Paperless dental office still a myth

By Rabia Mughal, contributing editor

October 31, 2007 -- You can do your taxes, apply to school, and even buy your groceries via computer. One of these days, paper seems sure to follow clay tablets as an outmoded means of record keeping. So why do dentists still track their patients on paper?

The answer, according to a recent study published in the July/August issue of the Journal of the American Medical Informatics Association, is that computerized record keeping systems for dentists are incomplete and difficult to use.

"Transporting a dental practice from paper to computer is not a simple process," co-author, Titus Schleyer, DMD, PhD, told DrBicuspid. "Everyone can write progress notes on paper...but not everyone can use a computer program."

Resistance to tracking dental patients digitally is particularly surprising, since most dentists in the United States use computers for billing and appointments.

Well-designed medical records software should appeal to dentists for all the same reasons that superior accounting programs do. Paper records are bulky; difficult to share or search; awkward to backup; vulnerable to water, fire and mildew; and do not follow a uniform format

Yet according to the study, as of 2000, while 85.1 percent of all dentists in the United States use computers in their office, only 1.8 percent maintain complete computer-based patient records (CPRs).

So what's stopping dentists from going paperless?

The study found that, in fact, CPRs programs aren't all that well designed--they don’t capture all the information that a dentist might want to keep on a patient. These programs also are difficult to navigate. Worse, says Dr. Schleyer, when you switch from one screen to the next to review patient information, you must remember what you saw on the previous screen. Also, data fields that are commonly grouped in paper-based records aren't in some CPRs programs or are completely absent.

The researchers evaluated 10 existing paper record formats--four from practicing dentists, two from dental schools, and four from commercial vendors, and also consulted three textbooks that cover dental records.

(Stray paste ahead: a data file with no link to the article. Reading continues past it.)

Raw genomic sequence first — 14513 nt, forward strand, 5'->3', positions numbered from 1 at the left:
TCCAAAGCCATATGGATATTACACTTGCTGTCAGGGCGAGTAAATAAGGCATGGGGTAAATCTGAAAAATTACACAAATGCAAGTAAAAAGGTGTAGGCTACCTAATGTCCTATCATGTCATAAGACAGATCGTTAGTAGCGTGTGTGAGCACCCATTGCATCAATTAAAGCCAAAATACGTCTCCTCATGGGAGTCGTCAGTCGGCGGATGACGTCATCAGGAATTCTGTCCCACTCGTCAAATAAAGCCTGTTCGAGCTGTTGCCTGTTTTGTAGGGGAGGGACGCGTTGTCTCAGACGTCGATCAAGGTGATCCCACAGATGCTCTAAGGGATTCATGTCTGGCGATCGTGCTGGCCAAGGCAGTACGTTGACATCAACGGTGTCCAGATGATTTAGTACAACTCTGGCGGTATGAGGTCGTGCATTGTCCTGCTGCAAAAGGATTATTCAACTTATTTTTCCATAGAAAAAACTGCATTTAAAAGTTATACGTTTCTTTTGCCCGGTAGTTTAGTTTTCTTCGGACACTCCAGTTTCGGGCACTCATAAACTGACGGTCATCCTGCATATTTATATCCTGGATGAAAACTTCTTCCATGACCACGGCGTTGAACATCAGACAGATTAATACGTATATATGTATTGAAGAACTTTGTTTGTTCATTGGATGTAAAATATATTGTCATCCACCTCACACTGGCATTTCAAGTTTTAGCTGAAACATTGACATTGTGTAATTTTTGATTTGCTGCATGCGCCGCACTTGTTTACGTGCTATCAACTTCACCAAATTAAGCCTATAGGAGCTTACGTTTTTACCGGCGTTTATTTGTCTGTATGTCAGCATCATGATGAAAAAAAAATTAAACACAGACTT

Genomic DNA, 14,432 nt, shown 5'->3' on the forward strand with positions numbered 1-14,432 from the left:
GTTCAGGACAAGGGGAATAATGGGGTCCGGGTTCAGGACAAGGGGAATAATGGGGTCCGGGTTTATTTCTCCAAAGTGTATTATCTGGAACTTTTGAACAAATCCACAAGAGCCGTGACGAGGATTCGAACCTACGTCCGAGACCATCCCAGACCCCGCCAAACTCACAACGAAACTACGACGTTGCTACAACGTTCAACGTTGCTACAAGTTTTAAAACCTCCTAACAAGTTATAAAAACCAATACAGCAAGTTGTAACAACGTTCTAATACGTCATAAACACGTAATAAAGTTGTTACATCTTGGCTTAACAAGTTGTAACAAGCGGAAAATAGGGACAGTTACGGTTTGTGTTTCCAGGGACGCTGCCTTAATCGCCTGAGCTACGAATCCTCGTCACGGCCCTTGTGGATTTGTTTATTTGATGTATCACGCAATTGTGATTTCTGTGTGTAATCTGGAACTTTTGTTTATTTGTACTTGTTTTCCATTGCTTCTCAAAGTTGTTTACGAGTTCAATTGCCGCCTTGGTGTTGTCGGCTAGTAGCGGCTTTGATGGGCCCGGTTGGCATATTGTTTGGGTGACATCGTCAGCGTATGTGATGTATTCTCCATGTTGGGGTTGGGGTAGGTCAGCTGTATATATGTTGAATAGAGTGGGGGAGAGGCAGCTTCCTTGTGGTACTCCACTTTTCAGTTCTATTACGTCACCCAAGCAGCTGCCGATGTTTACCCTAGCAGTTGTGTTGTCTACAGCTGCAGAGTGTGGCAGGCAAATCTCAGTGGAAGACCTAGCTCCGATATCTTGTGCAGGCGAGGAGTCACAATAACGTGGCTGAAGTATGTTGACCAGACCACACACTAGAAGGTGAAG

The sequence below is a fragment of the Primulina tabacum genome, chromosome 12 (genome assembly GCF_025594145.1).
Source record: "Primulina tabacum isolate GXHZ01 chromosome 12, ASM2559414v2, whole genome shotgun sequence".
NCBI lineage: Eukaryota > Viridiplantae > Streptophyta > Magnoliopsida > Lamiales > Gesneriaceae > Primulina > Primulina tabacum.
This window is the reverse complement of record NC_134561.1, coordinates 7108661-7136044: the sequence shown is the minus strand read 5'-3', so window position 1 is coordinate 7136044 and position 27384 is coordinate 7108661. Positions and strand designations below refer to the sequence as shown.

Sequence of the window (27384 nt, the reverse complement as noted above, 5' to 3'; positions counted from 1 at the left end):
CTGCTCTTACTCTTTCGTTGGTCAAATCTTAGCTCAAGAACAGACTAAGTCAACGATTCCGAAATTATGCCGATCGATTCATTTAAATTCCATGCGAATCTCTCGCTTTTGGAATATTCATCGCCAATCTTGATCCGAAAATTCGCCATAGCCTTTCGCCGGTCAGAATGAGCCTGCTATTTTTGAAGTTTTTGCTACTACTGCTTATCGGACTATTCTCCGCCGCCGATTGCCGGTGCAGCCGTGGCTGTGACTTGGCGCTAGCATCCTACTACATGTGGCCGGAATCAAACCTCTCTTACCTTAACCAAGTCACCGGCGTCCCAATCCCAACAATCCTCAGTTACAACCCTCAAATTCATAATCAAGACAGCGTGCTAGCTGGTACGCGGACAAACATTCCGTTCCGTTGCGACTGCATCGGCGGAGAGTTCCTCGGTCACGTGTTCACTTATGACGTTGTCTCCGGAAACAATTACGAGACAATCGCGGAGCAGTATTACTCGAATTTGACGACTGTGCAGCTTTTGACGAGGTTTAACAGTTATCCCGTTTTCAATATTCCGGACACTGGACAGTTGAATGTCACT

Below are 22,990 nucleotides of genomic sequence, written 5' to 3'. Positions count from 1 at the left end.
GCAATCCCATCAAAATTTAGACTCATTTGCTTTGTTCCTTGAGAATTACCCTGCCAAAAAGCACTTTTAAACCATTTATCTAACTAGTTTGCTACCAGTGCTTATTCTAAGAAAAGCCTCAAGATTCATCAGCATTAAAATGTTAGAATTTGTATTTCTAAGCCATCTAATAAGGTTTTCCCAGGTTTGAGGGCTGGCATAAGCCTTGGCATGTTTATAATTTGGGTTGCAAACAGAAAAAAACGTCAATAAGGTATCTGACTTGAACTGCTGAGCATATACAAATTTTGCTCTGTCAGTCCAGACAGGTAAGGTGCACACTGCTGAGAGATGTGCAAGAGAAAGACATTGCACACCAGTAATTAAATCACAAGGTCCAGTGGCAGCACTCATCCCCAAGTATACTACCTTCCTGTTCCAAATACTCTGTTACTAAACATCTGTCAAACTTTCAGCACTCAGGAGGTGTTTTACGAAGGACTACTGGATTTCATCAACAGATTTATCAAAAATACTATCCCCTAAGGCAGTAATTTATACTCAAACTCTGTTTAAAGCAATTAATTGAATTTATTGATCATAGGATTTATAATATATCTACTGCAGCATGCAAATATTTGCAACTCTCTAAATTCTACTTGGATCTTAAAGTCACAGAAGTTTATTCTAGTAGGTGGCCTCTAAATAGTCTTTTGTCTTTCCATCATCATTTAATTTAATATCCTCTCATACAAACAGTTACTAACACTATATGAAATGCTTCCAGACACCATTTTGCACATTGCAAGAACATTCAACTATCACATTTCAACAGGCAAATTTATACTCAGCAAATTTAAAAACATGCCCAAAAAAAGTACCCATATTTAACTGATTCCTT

They extracted and categorized all data fields from these sources and created a Baseline Dental Record (BDR). The authors eliminated fields that applied to specific populations (such as students or faculty), and those that duplicated the format or content of other fields.

The authors don't consider the BDR to be the gold standard for dental record keeping. "It is simply a good place to start for improving existing CPRs," said co-author Heiko Spallek, DMD, PhD, who, like Schleyer, is on faculty at the University of Pittsburgh Center for Dental Informatics.

The information content of the BDR was then tested against four major CPR programs -- Dentrix V., EagleSoft V. 10.08 and SoftDent V. and PracticeWorks V. -- which collectively have 80 percent of the market share. The study focused only on clinical data fields and did not consider administrative fields such as billing and scheduling. It compared single data fields, as well as categories of data fields.

The BDR had 20 main categories and 363 data fields. On average, the CPRs programs evaluated can only record data in 11 to 16 of the BDR's categories and only 174 data fields. Three categories completely absent in all the reviewed CPRs programs were chief complaint, systemic diagnosis, and problem list.

The CPRs programs were also limited in their ability to chart hard tissue and periodontal findings. Collectively, the four CPRs applications could chart 31 percent to 88 percent of the hard tissue conditions listed in the BDR. Of the 28 conditions listed in the BDR's periodontal section, only six could be charted in all systems. Five could not be charted at all.

The CPRs vendors reviewed the results of the study and their comments are included in the study. One vendor noted that any of the clinical categories or fields that were missing could easily be entered as text in progress notes.

But the authors don't consider this an adequate alternative. "For example," they wrote, "although the numerical reading of a caries test for a single tooth can be recorded in the progress notes, a much better place would be the hard tissue chart, where it can be directly associated with the tooth and related data." Entering information in text fields reduces efficiency and effectiveness.

Kodak complains that the versions of PracticeWorks and SoftDent used in the study were released in 2003, are now out of date, and don't "accurately reflect the capabilities" of the company's offerings. "In the four years since then, we have released several major updates for both products that have both added functionality and expanded clinical data," said Steve Mallot, Director, Dental Development, KODAK Dental Systems in an email to DrBicuspid

Another vendor argued that its program could be customized to accommodate charting. All the tested CPRs could be customized to some degree but were all tested in default mode. "In the medical community customizing creates all kinds of hassles," Dr. Spallek told DrBicuspid. Besides, added Spallek, dentists pay a lot of money for these specialized programs. Why should they have to spend the extra time and/or money customizing them?

The BDR is currently a working project in the ADA's Standards Committee on Dental Informatics (SCDI).The ADA will use the results from the BDR study to create a more complete model. When this phase will be complete--and how CPRs vendors will respond--is unknown.

Copyright © 2007

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